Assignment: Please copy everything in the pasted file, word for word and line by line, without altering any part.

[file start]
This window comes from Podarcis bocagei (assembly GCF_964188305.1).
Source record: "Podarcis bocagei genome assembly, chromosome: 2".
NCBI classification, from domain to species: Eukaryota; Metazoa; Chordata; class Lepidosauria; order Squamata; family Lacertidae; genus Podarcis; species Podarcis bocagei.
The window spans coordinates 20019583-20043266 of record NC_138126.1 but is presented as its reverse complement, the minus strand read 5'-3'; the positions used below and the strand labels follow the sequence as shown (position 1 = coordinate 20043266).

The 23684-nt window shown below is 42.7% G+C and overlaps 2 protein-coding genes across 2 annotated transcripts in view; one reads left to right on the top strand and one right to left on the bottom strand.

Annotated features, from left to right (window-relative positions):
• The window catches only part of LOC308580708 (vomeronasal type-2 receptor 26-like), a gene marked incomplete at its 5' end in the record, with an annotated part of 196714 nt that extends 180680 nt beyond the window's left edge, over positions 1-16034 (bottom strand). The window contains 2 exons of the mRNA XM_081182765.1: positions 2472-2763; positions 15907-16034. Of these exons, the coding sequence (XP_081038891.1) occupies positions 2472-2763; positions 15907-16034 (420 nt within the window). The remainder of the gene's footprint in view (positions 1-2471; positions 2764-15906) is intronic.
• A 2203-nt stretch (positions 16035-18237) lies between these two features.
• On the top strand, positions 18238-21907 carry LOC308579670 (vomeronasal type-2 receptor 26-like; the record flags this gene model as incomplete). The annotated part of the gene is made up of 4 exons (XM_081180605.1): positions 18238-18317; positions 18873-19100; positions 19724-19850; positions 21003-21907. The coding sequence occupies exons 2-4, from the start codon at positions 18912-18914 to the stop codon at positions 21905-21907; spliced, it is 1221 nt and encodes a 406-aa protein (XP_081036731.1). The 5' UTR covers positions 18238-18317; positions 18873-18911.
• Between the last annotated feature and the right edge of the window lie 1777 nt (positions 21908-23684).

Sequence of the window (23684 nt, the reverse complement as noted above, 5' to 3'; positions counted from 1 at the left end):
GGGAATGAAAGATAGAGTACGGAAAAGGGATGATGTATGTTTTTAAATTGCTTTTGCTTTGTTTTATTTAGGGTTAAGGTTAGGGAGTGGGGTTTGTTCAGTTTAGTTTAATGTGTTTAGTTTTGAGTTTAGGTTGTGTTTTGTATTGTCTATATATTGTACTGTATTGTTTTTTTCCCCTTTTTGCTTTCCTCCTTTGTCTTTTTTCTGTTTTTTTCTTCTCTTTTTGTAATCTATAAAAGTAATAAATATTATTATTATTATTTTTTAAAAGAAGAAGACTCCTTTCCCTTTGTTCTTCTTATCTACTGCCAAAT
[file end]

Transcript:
This window comes from Podarcis bocagei (assembly GCF_964188305.1).
Source record: "Podarcis bocagei genome assembly, chromosome: 2".
NCBI classification, from domain to species: Eukaryota; Metazoa; Chordata; class Lepidosauria; order Squamata; family Lacertidae; genus Podarcis; species Podarcis bocagei.
The window spans coordinates 20019583-20043266 of record NC_138126.1 but is presented as its reverse complement, the minus strand read 5'-3'; the positions used below and the strand labels follow the sequence as shown (position 1 = coordinate 20043266).

The 23684-nt window shown below is 42.7% G+C and overlaps 2 protein-coding genes across 2 annotated transcripts in view; one reads left to right on the top strand and one right to left on the bottom strand.

Annotated features, from left to right (window-relative positions):
• The window catches only part of LOC308580708 (vomeronasal type-2 receptor 26-like), a gene marked incomplete at its 5' end in the record, with an annotated part of 196714 nt that extends 180680 nt beyond the window's left edge, over positions 1-16034 (bottom strand). The window contains 2 exons of the mRNA XM_081182765.1: positions 2472-2763; positions 15907-16034. Of these exons, the coding sequence (XP_081038891.1) occupies positions 2472-2763; positions 15907-16034 (420 nt within the window). The remainder of the gene's footprint in view (positions 1-2471; positions 2764-15906) is intronic.
• A 2203-nt stretch (positions 16035-18237) lies between these two features.
• On the top strand, positions 18238-21907 carry LOC308579670 (vomeronasal type-2 receptor 26-like; the record flags this gene model as incomplete). The annotated part of the gene is made up of 4 exons (XM_081180605.1): positions 18238-18317; positions 18873-19100; positions 19724-19850; positions 21003-21907. The coding sequence occupies exons 2-4, from the start codon at positions 18912-18914 to the stop codon at positions 21905-21907; spliced, it is 1221 nt and encodes a 406-aa protein (XP_081036731.1). The 5' UTR covers positions 18238-18317; positions 18873-18911.
• Between the last annotated feature and the right edge of the window lie 1777 nt (positions 21908-23684).

Sequence of the window (23684 nt, the reverse complement as noted above, 5' to 3'; positions counted from 1 at the left end):
GGGAATGAAAGATAGAGTACGGAAAAGGGATGATGTATGTTTTTAAATTGCTTTTGCTTTGTTTTATTTAGGGTTAAGGTTAGGGAGTGGGGTTTGTTCAGTTTAGTTTAATGTGTTTAGTTTTGAGTTTAGGTTGTGTTTTGTATTGTCTATATATTGTACTGTATTGTTTTTTTCCCCTTTTTGCTTTCCTCCTTTGTCTTTTTTCTGTTTTTTTCTTCTCTTTTTGTAATCTATAAAAGTAATAAATATTATTATTATTATTTTTTAAAAGAAGAAGACTCCTTTCCCTTTGTTCTTCTTATCTACTGCCAAAT